Changes Ahead for New Charter Markets

And customers aren't going to like them all.

Mari Silbey, Senior Editor, Cable/Video

August 23, 2016

4 Min Read
Changes Ahead for New Charter Markets

It appears Charter CEO Tom Rutledge is making good on a promise to shake up the pricing and packaging of cable products in legacy Time Warner Cable and Bright House Network markets. And some customers may not be happy with the changes.

According to a series of marketing slides apparently leaked on a DSLReports user forum, Charter Communications Inc. is looking to consolidate its cable services into three tiers under the Spectrum brand name. Those include Spectrum TV Select for $65 per month, Spectrum TV Silver with additional premium channels for $85 per month, and Spectrum TV Gold with yet more premium channels (including NFL Redzone) for $105 per month. All prices are for standalone TV service without bundled Internet connectivity.

It's not the prices that are likely to upset customers, however.

Although Charter has not yet confirmed the information (Light Reading will update this story once Charter responds), it appears that the cable company plans to drop a Whole House DVR service that was previously offered by both TWC and Bright House. The multi-room feature allows subscribers to access programs originally recorded on one DVR on any other connected set-top in the home.

If the leaked marketing documents are correct, customers who have Whole House DVR now will have to move to another plan without the feature as the Spectrum TV packages are introduced.

Want to know more about video and TV market trends? Check out our dedicated video services content channel here on Light Reading.

Rutledge has made no secret of his plan to simplify cable service offers across legacy TWC and Bright House markets. In fact, Rutledge stated earlier this month on the Charter earnings call that "the pricing and packaging and the variability of offers is the most interesting opportunity to fix quickly." He also added that "there's a lot more complexity there than even I thought was there, all of which means there's more upside." (See Post Acquisitions, Charter Posts Solid Q2.)

But neither Rutledge nor any other Charter executive to our knowledge has previously mentioned getting rid of video features like the in-home networked DVR solution.

In a Charter presentation from May 2015 regarding the TWC and Bright House acquisitions, the company instead focused on "a quicker rollout of advanced video technology." Charter was referring to transitioning legacy analog video markets to all-digital video delivery, and indeed that move is still a part of the cable company's plan for TWC and Bright House markets. In fact, Charter says it will upgrade the user experience for new all-digital customers by moving them to a two-way set-top platform rather than a one-way digital terminal adapter as some cable operators including Time Warner Cable have used in the past. Charter expects the entire process of migrating to all-digital systems will be complete by 2018.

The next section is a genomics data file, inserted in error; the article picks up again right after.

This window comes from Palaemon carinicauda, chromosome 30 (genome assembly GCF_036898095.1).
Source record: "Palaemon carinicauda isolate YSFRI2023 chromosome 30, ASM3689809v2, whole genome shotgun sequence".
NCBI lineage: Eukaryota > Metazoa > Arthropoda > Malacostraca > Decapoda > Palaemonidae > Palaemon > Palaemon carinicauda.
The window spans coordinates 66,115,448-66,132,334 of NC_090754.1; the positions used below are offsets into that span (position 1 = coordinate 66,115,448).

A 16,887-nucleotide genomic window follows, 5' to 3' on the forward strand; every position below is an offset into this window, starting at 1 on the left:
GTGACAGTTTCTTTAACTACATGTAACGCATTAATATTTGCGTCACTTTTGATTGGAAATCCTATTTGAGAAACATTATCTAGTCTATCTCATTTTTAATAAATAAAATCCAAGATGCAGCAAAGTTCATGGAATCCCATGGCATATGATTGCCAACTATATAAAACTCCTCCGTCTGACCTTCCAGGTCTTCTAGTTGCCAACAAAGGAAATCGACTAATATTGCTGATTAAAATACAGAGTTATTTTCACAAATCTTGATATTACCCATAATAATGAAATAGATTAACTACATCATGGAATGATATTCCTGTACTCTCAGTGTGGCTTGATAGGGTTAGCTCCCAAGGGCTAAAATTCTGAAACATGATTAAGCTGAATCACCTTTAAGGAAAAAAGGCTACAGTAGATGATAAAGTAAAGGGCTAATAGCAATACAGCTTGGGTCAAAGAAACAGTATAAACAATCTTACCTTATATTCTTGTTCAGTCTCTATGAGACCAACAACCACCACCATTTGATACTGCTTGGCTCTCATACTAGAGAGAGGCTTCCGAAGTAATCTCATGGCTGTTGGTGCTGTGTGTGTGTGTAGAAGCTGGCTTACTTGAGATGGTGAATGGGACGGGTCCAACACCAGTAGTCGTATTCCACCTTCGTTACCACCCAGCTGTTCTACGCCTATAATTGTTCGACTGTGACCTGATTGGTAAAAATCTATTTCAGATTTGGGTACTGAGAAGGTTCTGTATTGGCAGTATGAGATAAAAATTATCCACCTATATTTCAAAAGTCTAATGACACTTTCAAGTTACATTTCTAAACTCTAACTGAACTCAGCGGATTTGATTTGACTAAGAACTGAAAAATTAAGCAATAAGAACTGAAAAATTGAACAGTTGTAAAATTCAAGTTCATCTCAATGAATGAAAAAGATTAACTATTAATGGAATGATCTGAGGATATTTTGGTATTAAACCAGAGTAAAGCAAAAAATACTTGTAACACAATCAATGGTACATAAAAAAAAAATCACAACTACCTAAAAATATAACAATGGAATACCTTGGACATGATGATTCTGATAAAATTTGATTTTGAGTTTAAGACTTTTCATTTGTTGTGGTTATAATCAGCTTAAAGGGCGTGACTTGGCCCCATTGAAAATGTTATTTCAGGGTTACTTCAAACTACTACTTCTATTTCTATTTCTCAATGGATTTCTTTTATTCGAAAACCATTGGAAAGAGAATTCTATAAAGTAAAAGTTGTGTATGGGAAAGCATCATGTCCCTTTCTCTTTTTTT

However, a faster and potentially smoother transition to all-digital cable isn't likely assuage the power users who currently take advantage of multi-room DVR service. For many years Verizon Communications Inc. (NYSE: VZ) was the only US pay-TV provider to offer a whole-home DVR feature, but in recent times, most of the largest cable operators have followed suit. Charter offered its own multi-room DVR service once upon a time, but quietly discontinued it in 2012 or 2013.

On a related note, it also appears Charter has also veered away from Time Warner Cable broadband upgrades that were on track to deliver speeds up to 300 Mbit/s in select markets. On the company's most recent earnings call, Rutledge acknowledged that TWC's all-digital upgrades (better known under the campaign brand of TWC Maxx), have been put on hold. Those upgrades were paired with a new 300 Mbit/s data service, which may now be on hold as well. Charter previously committed to "embracing TWC's and BHN's rollouts" of a 300 Mbit/s service tier, but its own Internet speeds have topped out at 100 Mbit/s.

Charter will have to deliver speeds of 300 Mbit/s throughout its footprint in New York by 2019 according to merger approval conditions that were imposed by the New York Public Service Commission.

— Mari Silbey, Senior Editor, Cable/Video, Light Reading

About the Author(s)

Mari Silbey

Senior Editor, Cable/Video

Mari Silbey is a senior editor covering broadband infrastructure, video delivery, smart cities and all things cable. Previously, she worked independently for nearly a decade, contributing to trade publications, authoring custom research reports and consulting for a variety of corporate and association clients. Among her storied (and sometimes dubious) achievements, Mari launched the corporate blog for Motorola's Home division way back in 2007, ran a content development program for Limelight Networks and did her best to entertain the video nerd masses as a long-time columnist for the media blog Zatz Not Funny. She is based in Washington, D.C.

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